I think it's safe to say that if your research and Google haven't helped you figure out if you're missing a nuance to the "recommended" settings, the folks who have so far responded here are not going to be able to point it out either. Stick with what you feel works for you and I'll do the same.

-Rod
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Old 08-28-2023, 10:00 AM   #21
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Cool Re: Blindspot/BGE Sideview mirror Issues

Quote:
Originally Posted by shorod View Post
I don't have them set to where 1/3 of my side-mirror, but I do have them set to where I can just see the side of my vehicle and still see if there are vehicles beside me. I was taught during Driver's Education that a responsible driver should ALWAYS glance beside them before changing lanes anyway, which I still do to this day. So between being able to see what's directly beside me, checking my BLIS LED in my side mirror, and taking a quick look over my shoulder before changing lanes, I feel I've got things pretty well covered. I also maintain a reasonably safe following distance from the vehicle in front of me which provides time to take a quick look over the shoulder.



Based on your own admission, it sounds like setting the mirrors to this "recommended" method is likely to cause someone (in a vehicle the size of a Honda Pilot even) to earn a honk when changing lanes. In my 32 years of driving I don't recall EVER having someone honk at me when changing lanes. And while the roads are never all that congested where I live, I've also driving in large, busy areas while on business travel and vacations. I was also taught in Driver's Education to continually scan the mirrors to know where the vehicles are around me and to always leave myself an out. I think that helps offset the chances of trying to change lanes into one that's already occupied. Of course many younger driver's seem to spend more time scanning their phones than their mirrors....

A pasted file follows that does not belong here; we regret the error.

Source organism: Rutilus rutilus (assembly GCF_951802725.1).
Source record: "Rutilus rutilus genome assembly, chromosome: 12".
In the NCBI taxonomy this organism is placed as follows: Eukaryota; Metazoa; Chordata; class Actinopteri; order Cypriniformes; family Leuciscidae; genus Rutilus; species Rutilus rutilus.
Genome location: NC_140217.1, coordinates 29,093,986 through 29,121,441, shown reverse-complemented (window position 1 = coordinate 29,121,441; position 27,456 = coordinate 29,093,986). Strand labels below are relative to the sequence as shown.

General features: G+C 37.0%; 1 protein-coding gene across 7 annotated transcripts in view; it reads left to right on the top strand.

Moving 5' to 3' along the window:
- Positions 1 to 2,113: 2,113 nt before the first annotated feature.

Speaking of big cities, one more reason to NOT set your mirrors to where none of the side of your vehicle appears in them would be so you can see if someone is coming up along side your vehicle on foot while at a stop. I'd prefer to have a pedestrian catch the attention of my peripheral vision from a side-view mirror, especially since I prefer to drive with my windows down when the weather permits rather than closed up with the A/C on.



What do you consider a "newer car?" My newest car is a 2018 so maybe you're referring to something much newer than that. The only times I drive something newer than that is when on business travel and I have a rental. But there there is some much that's different and distracting (vehicle, traffic, not knowing where I'm going) that I likely wouldn't notice the impact from smaller or oddly placed side-view mirrors. But if anything, I'd say the mirrors on my 2018 might even be wider than the mirrors on the 2013 that it replaced and on my son's 2004. My daughter has an SUV so that's not really a fair comparison, and my 2014 Ram has factory towing mirrors with the extra convex portion so I'm not considering those either.


I think it's safe to say that if your research and Google haven't helped you figure out if you're missing a nuance to the "recommended" settings, the folks who have so far responded here are not going to be able to point it out either. Stick with what you feel works for you and I'll do the same.

-Rod
Newer/more recent: 2010 to present model year I suppose.

Although I did start to have trouble with the method that two-thirds of world drivers use to set mirrors with my 2008 Kia Optima. That's when most car sideview mirrors were of the folding variety, and were positioned the length of a basketball court out from the driver and front passenger side windows..! (not quite that far out, but you got your own mind!)

And as I repeatedly said, I don't "lose" vehicles every time with the setup, just maybe once per month or a few times per year.

It might just be that I'm not seeing the vehicle until just after it has transitioned through all of my mirrors, and admittedly I don't have the best peripheral vision out there, like the aforementioned late great Dale Earnhardt.